Support the Restroom Access Bill!

My personal opinion is that I strongly support this bill. I think retailers’ concerns are way overblown.  Retailers are worried about lawsuits, but the bill provides immunity from liability for slip & falls and injuries. More importantly, allowing restroom access for people who medically need it is basic human decency and common courtesy.

If retailers were really savvy on public relations, they would turn this into a positive by putting a sign or sticker with “Restroom Open” with the familiar purple Crohn’s Disease ribbon. How’s that for a win-win!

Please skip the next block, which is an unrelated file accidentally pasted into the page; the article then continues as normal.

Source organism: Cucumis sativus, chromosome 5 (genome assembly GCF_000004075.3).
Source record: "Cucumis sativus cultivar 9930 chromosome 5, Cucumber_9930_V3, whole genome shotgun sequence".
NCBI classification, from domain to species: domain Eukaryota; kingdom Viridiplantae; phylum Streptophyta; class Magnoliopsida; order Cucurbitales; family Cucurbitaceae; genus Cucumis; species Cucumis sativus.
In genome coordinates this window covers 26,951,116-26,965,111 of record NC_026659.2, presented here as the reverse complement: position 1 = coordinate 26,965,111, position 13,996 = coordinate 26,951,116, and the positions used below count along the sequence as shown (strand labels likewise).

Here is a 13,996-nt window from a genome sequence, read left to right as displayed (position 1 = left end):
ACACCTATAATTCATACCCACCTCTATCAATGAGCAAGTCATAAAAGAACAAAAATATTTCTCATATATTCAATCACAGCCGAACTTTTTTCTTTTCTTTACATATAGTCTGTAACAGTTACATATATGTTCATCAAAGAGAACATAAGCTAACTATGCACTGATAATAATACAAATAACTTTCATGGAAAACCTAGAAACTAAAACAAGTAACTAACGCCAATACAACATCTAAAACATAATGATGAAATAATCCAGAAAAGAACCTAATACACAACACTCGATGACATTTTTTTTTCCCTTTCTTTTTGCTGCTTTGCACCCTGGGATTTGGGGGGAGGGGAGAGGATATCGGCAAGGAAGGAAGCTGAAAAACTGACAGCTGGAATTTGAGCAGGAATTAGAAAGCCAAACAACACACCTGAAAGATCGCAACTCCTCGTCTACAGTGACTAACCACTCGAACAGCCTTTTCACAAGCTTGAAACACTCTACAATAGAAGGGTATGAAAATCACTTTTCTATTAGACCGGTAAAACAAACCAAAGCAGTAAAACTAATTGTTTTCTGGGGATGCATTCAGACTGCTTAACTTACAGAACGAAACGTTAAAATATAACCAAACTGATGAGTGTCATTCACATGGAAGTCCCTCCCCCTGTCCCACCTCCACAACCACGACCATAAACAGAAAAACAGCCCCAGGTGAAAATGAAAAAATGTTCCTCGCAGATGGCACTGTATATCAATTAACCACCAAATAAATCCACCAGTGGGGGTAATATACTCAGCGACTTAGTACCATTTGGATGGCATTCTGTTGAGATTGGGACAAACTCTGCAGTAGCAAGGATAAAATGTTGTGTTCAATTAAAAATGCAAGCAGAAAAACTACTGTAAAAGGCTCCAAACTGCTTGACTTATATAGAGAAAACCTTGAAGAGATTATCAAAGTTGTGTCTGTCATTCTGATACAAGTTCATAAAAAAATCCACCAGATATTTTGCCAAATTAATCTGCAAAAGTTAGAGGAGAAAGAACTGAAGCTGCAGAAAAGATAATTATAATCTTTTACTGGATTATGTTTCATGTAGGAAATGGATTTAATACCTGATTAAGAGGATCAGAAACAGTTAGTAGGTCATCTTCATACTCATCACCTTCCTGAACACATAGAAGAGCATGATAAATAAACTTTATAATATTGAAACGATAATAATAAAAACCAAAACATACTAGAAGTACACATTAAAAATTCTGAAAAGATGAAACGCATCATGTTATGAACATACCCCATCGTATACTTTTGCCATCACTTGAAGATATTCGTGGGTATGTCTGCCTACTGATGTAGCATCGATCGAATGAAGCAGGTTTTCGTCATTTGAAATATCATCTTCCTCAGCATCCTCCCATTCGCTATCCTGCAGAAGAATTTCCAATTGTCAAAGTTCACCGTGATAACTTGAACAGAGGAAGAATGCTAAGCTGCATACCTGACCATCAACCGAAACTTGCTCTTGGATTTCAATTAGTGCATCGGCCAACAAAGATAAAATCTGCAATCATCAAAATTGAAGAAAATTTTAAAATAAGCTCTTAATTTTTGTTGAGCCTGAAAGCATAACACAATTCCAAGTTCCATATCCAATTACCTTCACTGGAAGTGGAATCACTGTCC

For more information about Crohn’s and Colitis Disease, check out www.ccfa.org. To support the Restroom Access Bill, please email or write to Rep. Louis Kafka and reference House Bill 2366.

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Richard D. Vetstein, Esq. is a Massachusetts real estate and land use attorney. Mr. Vetstein frequently advises Massachusetts property owners concerning their legal obligations under various public accommodations laws.